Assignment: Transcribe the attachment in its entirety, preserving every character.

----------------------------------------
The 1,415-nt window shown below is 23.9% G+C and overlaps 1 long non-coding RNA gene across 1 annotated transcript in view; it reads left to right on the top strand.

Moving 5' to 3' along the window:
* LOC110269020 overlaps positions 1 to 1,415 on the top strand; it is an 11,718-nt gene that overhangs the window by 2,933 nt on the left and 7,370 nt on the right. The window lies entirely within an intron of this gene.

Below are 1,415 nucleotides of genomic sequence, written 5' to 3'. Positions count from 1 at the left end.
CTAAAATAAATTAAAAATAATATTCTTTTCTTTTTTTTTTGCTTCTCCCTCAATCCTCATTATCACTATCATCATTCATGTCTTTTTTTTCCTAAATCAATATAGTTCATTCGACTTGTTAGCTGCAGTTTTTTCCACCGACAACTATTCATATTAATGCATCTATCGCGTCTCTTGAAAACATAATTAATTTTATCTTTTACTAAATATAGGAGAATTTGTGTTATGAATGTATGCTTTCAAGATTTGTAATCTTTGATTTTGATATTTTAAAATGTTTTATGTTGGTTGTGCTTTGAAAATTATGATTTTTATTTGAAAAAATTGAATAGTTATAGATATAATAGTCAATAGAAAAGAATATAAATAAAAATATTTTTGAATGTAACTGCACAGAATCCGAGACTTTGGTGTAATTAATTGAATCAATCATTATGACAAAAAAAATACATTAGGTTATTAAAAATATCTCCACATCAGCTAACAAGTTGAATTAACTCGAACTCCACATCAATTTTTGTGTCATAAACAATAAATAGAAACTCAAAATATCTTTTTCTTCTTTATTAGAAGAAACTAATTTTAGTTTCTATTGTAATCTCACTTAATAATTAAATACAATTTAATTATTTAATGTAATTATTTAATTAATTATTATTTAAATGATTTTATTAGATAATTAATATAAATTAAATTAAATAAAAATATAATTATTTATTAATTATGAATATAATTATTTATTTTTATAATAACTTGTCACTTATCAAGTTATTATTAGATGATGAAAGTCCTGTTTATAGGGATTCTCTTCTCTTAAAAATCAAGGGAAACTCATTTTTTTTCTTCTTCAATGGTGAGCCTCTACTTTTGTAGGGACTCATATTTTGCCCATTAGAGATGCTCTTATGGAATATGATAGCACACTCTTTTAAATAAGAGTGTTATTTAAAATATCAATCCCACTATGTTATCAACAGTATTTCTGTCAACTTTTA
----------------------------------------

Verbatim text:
The 1,415-nt window shown below is 23.9% G+C and overlaps 1 long non-coding RNA gene across 1 annotated transcript in view; it reads left to right on the top strand.

Moving 5' to 3' along the window:
* LOC110269020 overlaps positions 1 to 1,415 on the top strand; it is an 11,718-nt gene that overhangs the window by 2,933 nt on the left and 7,370 nt on the right. The window lies entirely within an intron of this gene.

Below are 1,415 nucleotides of genomic sequence, written 5' to 3'. Positions count from 1 at the left end.
CTAAAATAAATTAAAAATAATATTCTTTTCTTTTTTTTTTGCTTCTCCCTCAATCCTCATTATCACTATCATCATTCATGTCTTTTTTTTCCTAAATCAATATAGTTCATTCGACTTGTTAGCTGCAGTTTTTTCCACCGACAACTATTCATATTAATGCATCTATCGCGTCTCTTGAAAACATAATTAATTTTATCTTTTACTAAATATAGGAGAATTTGTGTTATGAATGTATGCTTTCAAGATTTGTAATCTTTGATTTTGATATTTTAAAATGTTTTATGTTGGTTGTGCTTTGAAAATTATGATTTTTATTTGAAAAAATTGAATAGTTATAGATATAATAGTCAATAGAAAAGAATATAAATAAAAATATTTTTGAATGTAACTGCACAGAATCCGAGACTTTGGTGTAATTAATTGAATCAATCATTATGACAAAAAAAATACATTAGGTTATTAAAAATATCTCCACATCAGCTAACAAGTTGAATTAACTCGAACTCCACATCAATTTTTGTGTCATAAACAATAAATAGAAACTCAAAATATCTTTTTCTTCTTTATTAGAAGAAACTAATTTTAGTTTCTATTGTAATCTCACTTAATAATTAAATACAATTTAATTATTTAATGTAATTATTTAATTAATTATTATTTAAATGATTTTATTAGATAATTAATATAAATTAAATTAAATAAAAATATAATTATTTATTAATTATGAATATAATTATTTATTTTTATAATAACTTGTCACTTATCAAGTTATTATTAGATGATGAAAGTCCTGTTTATAGGGATTCTCTTCTCTTAAAAATCAAGGGAAACTCATTTTTTTTCTTCTTCAATGGTGAGCCTCTACTTTTGTAGGGACTCATATTTTGCCCATTAGAGATGCTCTTATGGAATATGATAGCACACTCTTTTAAATAAGAGTGTTATTTAAAATATCAATCCCACTATGTTATCAACAGTATTTCTGTCAACTTTTA